On top of that, EA has managed to give the game a real sense of competition. Everything you do in the game is compared to your friends, and I mean everything. For example, if a friend beats your time on a challenge, you are notified the next time you play that challenge. There are speed cameras all over the city which compares your top speeds to your friends. If a friend goes off a ramp and smashes through a billboard, his avatar will be on the billboard when you approach it in your game if he gets more air on the jump than you did. Little things like that help give the game a sense of community and it is always fun to beat your friends' records.
The car selection also does not disappoint. The game features a variety of licensed, real-world cars. What is interesting though is how you unlock cars. In this game, the cars are all scattered throughout the map. When you find one, you simply drive up to it, "jack it", and it will be unlocked for you to select at anytime through the nifty Autolog feature. Although it is a decidedly bizarre way to unlock cars, it encourages exploration and is easier in the long run. Each car has around 5-7 challenges assigned to it. So basically, the way to find more challenges is to find more cars, though my feelings about this are mixed, since it would be nice if you were able to use your favorite car all the time (but you are allowed to use whatever car you wish that you have unlocked to challenge Most Wanted racers). The only thing players myself included will find a bit disappointing is a lack of customization options for your rides. There are various mods you can equip your cars with to improve performance, but that's pretty much where it ends. There are not really any customizations you can make to the designs of the car, not even the paintjob (instead the color of your car changes randomly everytime you drive through a Garage).
The last thing to discuss is the online mode, which I find doesn't seem to work as well in execution as it may have on paper. The online is open world just as the single player campaign is. You get into a lobby, and after the intermission is over, every player in the lobby must drive to the designated Meet Up point for the match. The match types range from races to team races, to takedown challenges. But it seems like most playlists people make up consist of takedown challenges. However the racing online is fun. Although as weird as it may sound, I think the presence of police who are completely absent in online play, would have made things more interesting. I have not spent a huge amount of time online because I personally just can't seem to get into it, but there are plenty of players who get a kick out of it. Which is ironic because online was my reason for wanting the game as that's what arcade style games like racers and fighters thrive on these days, yet I actually spend the majority of my time with the game in the single player campaign.
Available for PS3, 360, Vita, and more recently Wii U, I think Need For Speed: Most Wanted (2012) should prove to be a real treat for arcade racing fans that will keep you busy for a while with its abundance of content and the online mode, if that's your thing. I eagerly await next month's Rivals.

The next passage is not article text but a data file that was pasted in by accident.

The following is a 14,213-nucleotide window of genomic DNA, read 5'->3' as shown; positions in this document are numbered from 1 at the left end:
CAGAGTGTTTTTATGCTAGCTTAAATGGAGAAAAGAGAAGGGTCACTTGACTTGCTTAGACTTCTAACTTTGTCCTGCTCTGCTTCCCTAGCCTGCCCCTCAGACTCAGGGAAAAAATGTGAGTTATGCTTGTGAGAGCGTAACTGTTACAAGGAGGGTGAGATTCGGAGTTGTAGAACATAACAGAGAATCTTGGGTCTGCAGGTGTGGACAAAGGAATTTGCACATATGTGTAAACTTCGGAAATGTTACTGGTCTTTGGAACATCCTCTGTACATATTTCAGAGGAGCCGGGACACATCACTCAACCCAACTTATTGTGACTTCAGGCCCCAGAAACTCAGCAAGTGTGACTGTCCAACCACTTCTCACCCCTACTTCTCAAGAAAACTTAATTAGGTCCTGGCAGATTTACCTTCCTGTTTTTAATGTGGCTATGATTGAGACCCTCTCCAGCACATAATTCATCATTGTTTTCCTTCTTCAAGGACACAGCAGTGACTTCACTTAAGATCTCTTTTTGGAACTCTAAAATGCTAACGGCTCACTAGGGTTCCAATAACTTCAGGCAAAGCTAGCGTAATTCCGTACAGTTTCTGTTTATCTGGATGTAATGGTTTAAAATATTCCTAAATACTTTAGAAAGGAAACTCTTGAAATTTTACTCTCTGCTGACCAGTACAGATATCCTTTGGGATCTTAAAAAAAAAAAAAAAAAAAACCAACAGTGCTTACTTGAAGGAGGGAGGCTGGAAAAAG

The Vita Version:
For those who are pondering picking this up for Vita, either because that's your platform of choice or because you would like a portable version to supplement the console version, I got you covered. Having recently picked up the Vita version of the game for the latter reason, I can tell you that you are not getting a severely watered down experience for the handheld version. When it was announced that this game would be on Vita, many had concerns that it would not quite be the same game given the track record of handheld versions of console games. But rest assured, the Vita version is virtually the console version in the palm of your hands. It has the entire open world, as well as every car and every challenge in the console games.
The only thing it does not have available is the DLC content, but all of the in-game content available out of the box for the console version is there. That is primarily why I just decided to edit in this paragraph for the Vita version instead of creating a separate review, because they are identical, and helps prove the Vita's point that handhelds have come a long way and are now capable of providing full console experiences on the go. There has been an ever so slight graphical sacrifice but of course you can't literally expect PS3/360 textures on a handheld, and even with that said the graphics are still amazing on Vita and the game still manages to run at a great framerate throughout. There is significantly less civilian traffic on the streets in the Vita version though, but whether that is good or bad depends on you. Some players say it makes the city feel kind of lifeless but at the same time it makes races much easier to not crash into civilian cars every ten seconds, and there is still enough traffic to dodge and weave around for added fun and challenge. Also, the multiplayer only supports 4 players per game in this version, but it is still pretty fun. The Vita version's community is abundant enough to where finding matches should be easy because I have had no problem finding matches so far and I usually am in full games. So if you are looking into the Vita version then fear not, it has successfully been ported to the handheld with little compromise.